Avalanche beacons can’t keep you from getting caught in an avalanche. If you make a bad call, there is no doubt you want to make sure you’re beepin’ and your buddies can find you quickly. Whether or not you know how to dig is another subject, but here’s three reasons why the Tracker 2 is tops in my list of beacons I prefer you own.It’s easy to use, it’s fast, and it has good range.
If I make a mistake (a documented possibility), I know what beacon I hope you have ‘cuz I doubt you practice much. If I didn’t do reviews of them I wouldn’t either. That’s why ease of use is so important. Since you probably don’t practice I want you to have a no muss, no fuss, Tracker. Preferrably Tracker2 but the original DTS will do. One of my friends who is on track to be fully IFMGA certified echoed that sentiment on a recent intro to a backcountry course he was leading, saying, “If I’m buried I want you (novice students) to have a Tracker 2.”
Tracker2 – Easy to Use
Turning Tracker2 on is easy, just rotate the switch on the back clockwise a quarter turn. Don’t forget to do that at the trailhead, if not before, and check to make sure the LED on the lower R side (next to the Search mode switch) blinks about once a second.
It comes with a decent chest harness, but I’ve adopted the European method of clipping the tether to a belt loop and stashing it in the cargo pocket of my ski pants. It’s easier to grab there and it doesn’t get in the way of my camera bag that is usually covering my too generous midsection.Switching to search is pretty obvious – pull out on the bottom knob. It clicks into place then beeps as the LED flashes “SE” to indicate it is searching for a signal, maybe several. If you’re lucky, you might pick up a signal as far away as 48 – 50 meters as long as the victims antenna is horizontal and parallel with the long axis of the Tracker. If horizontal and poorly coupled, maybe as little as 30 meters, but usually more like 35 m. When the victims beacon is vertical, the worst case, range drops to 25 m but even the Pieps DSP drops to 35 in this case, so range is still respectable.
More important than range, however is how well the Tracker locks on to a signal and then indicates what direction to move and how far away you are. The distance numbers are a bit off when you’re far away, generally indicating you’re further than you really are, but that degree of error reduces as you get closer. Anything inside of 20 meters away and the numbers jive with reality pretty accurately, and the error is rather small inside of 5. Only Pieps DSP is more accurate farther away, and the further away you are, the less important precision is anyway.
Fast Response Time
Where Tracker has always outshone the competition has been the speed with which it updates its display. Except for analog beacons, every other avy beacon on the market updates their display with some delay after the victim’s pulsed signal is received. The delay may or may not be significant depending on the accuracy of the display and how close you are. Without doing a scientific study with hundreds or thousands of datapoints to verify the accuracy, my sense is Tracker is typically within 10% of the true distance when it first updates, occasionally it is off by 20%, but still quite accurate. Other digital beacons seem to be off by 20% consistently on the first update for a position, and if you hold it steady, will be more accurate on the second pulse. Tracker 2 is more likely to update and hold steady on that reading, indicating it said what it meant, and after checking twice, it still meant what it said. In short, Tracker 2 is more accurate more quickly.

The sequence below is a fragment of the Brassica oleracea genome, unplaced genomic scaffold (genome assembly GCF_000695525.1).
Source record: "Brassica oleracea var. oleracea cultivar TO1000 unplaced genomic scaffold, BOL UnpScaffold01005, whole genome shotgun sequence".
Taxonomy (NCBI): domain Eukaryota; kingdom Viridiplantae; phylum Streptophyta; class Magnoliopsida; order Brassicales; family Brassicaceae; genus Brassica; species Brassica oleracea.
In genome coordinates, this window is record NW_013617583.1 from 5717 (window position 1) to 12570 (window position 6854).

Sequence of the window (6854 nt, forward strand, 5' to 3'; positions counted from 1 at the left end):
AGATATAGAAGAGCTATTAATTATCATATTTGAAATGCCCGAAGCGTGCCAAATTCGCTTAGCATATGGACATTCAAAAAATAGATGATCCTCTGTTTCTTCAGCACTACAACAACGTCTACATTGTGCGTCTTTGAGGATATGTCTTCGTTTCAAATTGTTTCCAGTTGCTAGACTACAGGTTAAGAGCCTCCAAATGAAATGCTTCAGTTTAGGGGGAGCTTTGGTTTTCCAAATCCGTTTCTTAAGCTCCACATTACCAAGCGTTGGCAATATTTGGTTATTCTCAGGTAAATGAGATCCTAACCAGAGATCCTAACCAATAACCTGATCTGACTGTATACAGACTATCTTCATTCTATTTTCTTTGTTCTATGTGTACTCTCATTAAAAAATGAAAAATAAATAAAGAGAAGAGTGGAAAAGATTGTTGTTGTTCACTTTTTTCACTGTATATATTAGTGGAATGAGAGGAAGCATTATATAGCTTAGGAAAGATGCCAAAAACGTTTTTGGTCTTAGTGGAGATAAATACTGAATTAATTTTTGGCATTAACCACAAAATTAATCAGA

Here’s the hook. It does that while the victim’s pulse is still on. In other words, you’re getting the update while the signal is on – in real-time, just like an analog beacon only with more information – not just volume, but distance and direction. Most pulses are at least 90 mS long, usually more like 110 mS, but by the time 70mS have passed, or while the signal is still on, Tracker has detected the signal, analyzed it, and sent the new distance and direction info to the LED display.
Beware of ads or white papers claiming an update to the display anytime before the next pulse is still real-time. It may be acceptable, especially if it is accurate, but a delay is a delay and real-time means same time, simple as that.
Bottom line, response time with a Tracker remains top notch, and is still the standard by which others are judged.
In addition to more range and real-time display updates, Tracker 2 also has three antennas, the better to see you buried beneath the snow with no matter which way your beacon is pointed. No more spikes, just a nice, steadily declining distance number as the searcher gets closer.
If there is more than one signal within range, Tracker 2 has a pair of LEDs on the R side that light up if it senses two signals. If more than 2, the dual LED will blink.
So that’s the weakness of Tracker 2. It is certainly capable of finding two signals quickly, especially if they’re more than 10 meters apart. In close though you better have a plan. Either practice with special mode where the search beam is narrower, to help ignore a known signal, and/or learn a method like the micro-grid search that is more or less fool proof as long as you apply it to the right area.
If you think dealing with multiples is the least of your problems if you ever really have to use a Tracker, I agree. It depends whether you believe you should be prepared for a no-win worst case scenario, in which case you better be practicing no matter what beacon you have, or you’re hoping that the odds are in your favor and you’ll only be dealing with one, which will be plenty enough.
Like I said, either way, if I’m the one buried, I’ll drift into unconsciousness a wee bit easier if you have a Tracker 2 and know how to dig.